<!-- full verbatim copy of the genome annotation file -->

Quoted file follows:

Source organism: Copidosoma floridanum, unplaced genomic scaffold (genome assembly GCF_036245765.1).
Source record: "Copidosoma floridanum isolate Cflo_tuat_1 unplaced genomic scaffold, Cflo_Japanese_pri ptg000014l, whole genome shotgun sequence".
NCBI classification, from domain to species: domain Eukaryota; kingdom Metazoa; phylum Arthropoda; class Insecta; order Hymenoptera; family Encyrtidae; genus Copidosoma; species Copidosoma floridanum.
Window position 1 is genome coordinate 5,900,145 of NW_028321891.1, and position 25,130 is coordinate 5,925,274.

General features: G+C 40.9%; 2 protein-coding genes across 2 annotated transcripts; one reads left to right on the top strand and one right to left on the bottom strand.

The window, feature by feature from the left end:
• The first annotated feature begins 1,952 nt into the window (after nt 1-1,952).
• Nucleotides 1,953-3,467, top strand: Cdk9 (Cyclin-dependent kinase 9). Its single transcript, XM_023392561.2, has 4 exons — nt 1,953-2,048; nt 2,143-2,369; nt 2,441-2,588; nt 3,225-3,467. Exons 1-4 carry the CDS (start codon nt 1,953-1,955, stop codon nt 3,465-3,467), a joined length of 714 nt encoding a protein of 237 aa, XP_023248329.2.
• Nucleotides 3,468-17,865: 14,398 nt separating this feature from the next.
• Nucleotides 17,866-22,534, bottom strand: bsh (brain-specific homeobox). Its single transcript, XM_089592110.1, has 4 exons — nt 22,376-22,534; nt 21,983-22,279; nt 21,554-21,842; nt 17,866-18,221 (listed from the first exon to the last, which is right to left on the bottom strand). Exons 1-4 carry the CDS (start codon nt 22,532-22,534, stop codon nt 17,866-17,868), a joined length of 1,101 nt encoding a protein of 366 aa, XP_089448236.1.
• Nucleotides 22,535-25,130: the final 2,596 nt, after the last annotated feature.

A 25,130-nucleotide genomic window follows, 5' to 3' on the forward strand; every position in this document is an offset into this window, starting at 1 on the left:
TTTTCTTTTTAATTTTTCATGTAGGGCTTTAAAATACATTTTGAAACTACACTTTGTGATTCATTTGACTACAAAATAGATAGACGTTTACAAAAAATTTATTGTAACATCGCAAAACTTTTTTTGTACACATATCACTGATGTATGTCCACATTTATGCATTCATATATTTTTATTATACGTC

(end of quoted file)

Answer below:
Source organism: Copidosoma floridanum, unplaced genomic scaffold (genome assembly GCF_036245765.1).
Source record: "Copidosoma floridanum isolate Cflo_tuat_1 unplaced genomic scaffold, Cflo_Japanese_pri ptg000014l, whole genome shotgun sequence".
NCBI classification, from domain to species: domain Eukaryota; kingdom Metazoa; phylum Arthropoda; class Insecta; order Hymenoptera; family Encyrtidae; genus Copidosoma; species Copidosoma floridanum.
Window position 1 is genome coordinate 5,900,145 of NW_028321891.1, and position 25,130 is coordinate 5,925,274.

General features: G+C 40.9%; 2 protein-coding genes across 2 annotated transcripts; one reads left to right on the top strand and one right to left on the bottom strand.

The window, feature by feature from the left end:
• The first annotated feature begins 1,952 nt into the window (after nt 1-1,952).
• Nucleotides 1,953-3,467, top strand: Cdk9 (Cyclin-dependent kinase 9). Its single transcript, XM_023392561.2, has 4 exons — nt 1,953-2,048; nt 2,143-2,369; nt 2,441-2,588; nt 3,225-3,467. Exons 1-4 carry the CDS (start codon nt 1,953-1,955, stop codon nt 3,465-3,467), a joined length of 714 nt encoding a protein of 237 aa, XP_023248329.2.
• Nucleotides 3,468-17,865: 14,398 nt separating this feature from the next.
• Nucleotides 17,866-22,534, bottom strand: bsh (brain-specific homeobox). Its single transcript, XM_089592110.1, has 4 exons — nt 22,376-22,534; nt 21,983-22,279; nt 21,554-21,842; nt 17,866-18,221 (listed from the first exon to the last, which is right to left on the bottom strand). Exons 1-4 carry the CDS (start codon nt 22,532-22,534, stop codon nt 17,866-17,868), a joined length of 1,101 nt encoding a protein of 366 aa, XP_089448236.1.
• Nucleotides 22,535-25,130: the final 2,596 nt, after the last annotated feature.

A 25,130-nucleotide genomic window follows, 5' to 3' on the forward strand; every position in this document is an offset into this window, starting at 1 on the left:
TTTTCTTTTTAATTTTTCATGTAGGGCTTTAAAATACATTTTGAAACTACACTTTGTGATTCATTTGACTACAAAATAGATAGACGTTTACAAAAAATTTATTGTAACATCGCAAAACTTTTTTTGTACACATATCACTGATGTATGTCCACATTTATGCATTCATATATTTTTATTATACGTC